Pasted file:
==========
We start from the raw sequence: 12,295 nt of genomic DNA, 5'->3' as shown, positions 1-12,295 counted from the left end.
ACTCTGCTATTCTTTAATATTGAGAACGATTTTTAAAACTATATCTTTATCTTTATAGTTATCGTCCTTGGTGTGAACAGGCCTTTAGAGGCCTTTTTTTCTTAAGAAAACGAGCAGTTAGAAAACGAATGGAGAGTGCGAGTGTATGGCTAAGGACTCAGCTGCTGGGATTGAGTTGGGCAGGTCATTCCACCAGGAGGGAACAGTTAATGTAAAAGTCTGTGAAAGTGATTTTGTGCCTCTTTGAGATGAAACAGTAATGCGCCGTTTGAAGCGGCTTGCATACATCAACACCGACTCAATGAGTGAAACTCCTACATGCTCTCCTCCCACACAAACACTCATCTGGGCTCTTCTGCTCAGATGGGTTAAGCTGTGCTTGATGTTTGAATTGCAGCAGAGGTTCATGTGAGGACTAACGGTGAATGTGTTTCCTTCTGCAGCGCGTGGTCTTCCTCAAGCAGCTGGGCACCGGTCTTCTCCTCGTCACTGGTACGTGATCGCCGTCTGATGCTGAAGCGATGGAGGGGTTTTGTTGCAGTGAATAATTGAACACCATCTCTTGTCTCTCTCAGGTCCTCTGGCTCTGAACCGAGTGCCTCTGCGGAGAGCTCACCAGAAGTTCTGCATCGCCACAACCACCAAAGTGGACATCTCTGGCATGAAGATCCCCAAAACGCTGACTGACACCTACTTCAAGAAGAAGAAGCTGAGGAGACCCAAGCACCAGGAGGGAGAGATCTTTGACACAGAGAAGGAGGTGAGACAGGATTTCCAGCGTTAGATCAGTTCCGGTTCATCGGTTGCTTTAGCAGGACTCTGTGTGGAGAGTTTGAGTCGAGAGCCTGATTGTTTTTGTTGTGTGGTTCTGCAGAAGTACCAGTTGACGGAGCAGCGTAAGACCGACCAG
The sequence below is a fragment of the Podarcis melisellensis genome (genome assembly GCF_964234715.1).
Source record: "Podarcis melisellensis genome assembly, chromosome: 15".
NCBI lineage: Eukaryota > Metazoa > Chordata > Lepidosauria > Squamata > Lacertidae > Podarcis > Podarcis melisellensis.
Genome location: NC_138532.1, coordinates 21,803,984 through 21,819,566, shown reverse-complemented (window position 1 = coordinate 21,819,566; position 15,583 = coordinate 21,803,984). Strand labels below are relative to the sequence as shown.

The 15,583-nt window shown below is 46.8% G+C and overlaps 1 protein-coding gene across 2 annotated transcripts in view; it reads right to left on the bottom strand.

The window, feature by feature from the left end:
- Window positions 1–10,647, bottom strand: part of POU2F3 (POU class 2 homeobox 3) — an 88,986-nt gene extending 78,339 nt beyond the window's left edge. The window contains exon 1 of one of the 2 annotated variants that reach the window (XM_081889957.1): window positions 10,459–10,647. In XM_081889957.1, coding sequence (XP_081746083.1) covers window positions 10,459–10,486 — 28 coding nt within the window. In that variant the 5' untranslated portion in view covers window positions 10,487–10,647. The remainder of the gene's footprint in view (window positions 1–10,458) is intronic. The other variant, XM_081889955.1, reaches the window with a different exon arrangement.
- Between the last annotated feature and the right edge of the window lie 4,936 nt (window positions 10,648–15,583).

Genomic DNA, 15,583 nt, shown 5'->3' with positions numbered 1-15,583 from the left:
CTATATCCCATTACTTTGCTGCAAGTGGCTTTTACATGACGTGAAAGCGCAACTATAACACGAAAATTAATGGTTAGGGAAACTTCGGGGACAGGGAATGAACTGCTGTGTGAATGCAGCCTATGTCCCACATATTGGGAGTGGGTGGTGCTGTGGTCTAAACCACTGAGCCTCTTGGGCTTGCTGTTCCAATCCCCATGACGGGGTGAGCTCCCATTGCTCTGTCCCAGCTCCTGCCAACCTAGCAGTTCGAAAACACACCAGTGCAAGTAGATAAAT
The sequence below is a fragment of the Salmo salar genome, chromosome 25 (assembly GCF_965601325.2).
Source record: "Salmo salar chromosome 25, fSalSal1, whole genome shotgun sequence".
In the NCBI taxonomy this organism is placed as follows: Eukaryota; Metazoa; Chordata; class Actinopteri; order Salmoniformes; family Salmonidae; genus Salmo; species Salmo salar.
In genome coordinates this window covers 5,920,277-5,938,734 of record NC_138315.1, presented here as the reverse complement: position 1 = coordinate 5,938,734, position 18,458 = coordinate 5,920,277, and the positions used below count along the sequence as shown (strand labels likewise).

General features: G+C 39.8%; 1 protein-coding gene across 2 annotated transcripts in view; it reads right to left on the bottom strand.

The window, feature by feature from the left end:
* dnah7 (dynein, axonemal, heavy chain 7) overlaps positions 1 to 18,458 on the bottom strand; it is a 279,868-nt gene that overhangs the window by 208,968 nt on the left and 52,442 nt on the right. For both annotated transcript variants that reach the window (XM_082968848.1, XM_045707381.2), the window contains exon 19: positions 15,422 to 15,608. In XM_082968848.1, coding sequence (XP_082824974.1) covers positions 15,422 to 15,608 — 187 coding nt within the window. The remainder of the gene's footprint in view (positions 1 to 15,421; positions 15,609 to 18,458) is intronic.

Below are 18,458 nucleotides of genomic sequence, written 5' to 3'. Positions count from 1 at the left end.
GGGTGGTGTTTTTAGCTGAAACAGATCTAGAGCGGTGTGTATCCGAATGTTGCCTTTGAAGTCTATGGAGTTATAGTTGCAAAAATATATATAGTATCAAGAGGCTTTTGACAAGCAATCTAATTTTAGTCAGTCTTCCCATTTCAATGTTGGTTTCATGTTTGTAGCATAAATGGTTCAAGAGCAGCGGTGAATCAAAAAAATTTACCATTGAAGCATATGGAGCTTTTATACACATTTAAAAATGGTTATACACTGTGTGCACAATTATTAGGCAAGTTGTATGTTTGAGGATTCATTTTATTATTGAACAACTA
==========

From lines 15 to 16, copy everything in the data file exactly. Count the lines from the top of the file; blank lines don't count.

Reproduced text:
In the NCBI taxonomy this organism is placed as follows: Eukaryota; Metazoa; Chordata; class Actinopteri; order Salmoniformes; family Salmonidae; genus Salmo; species Salmo salar.
In genome coordinates this window covers 5,920,277-5,938,734 of record NC_138315.1, presented here as the reverse complement: position 1 = coordinate 5,938,734, position 18,458 = coordinate 5,920,277, and the positions used below count along the sequence as shown (strand labels likewise).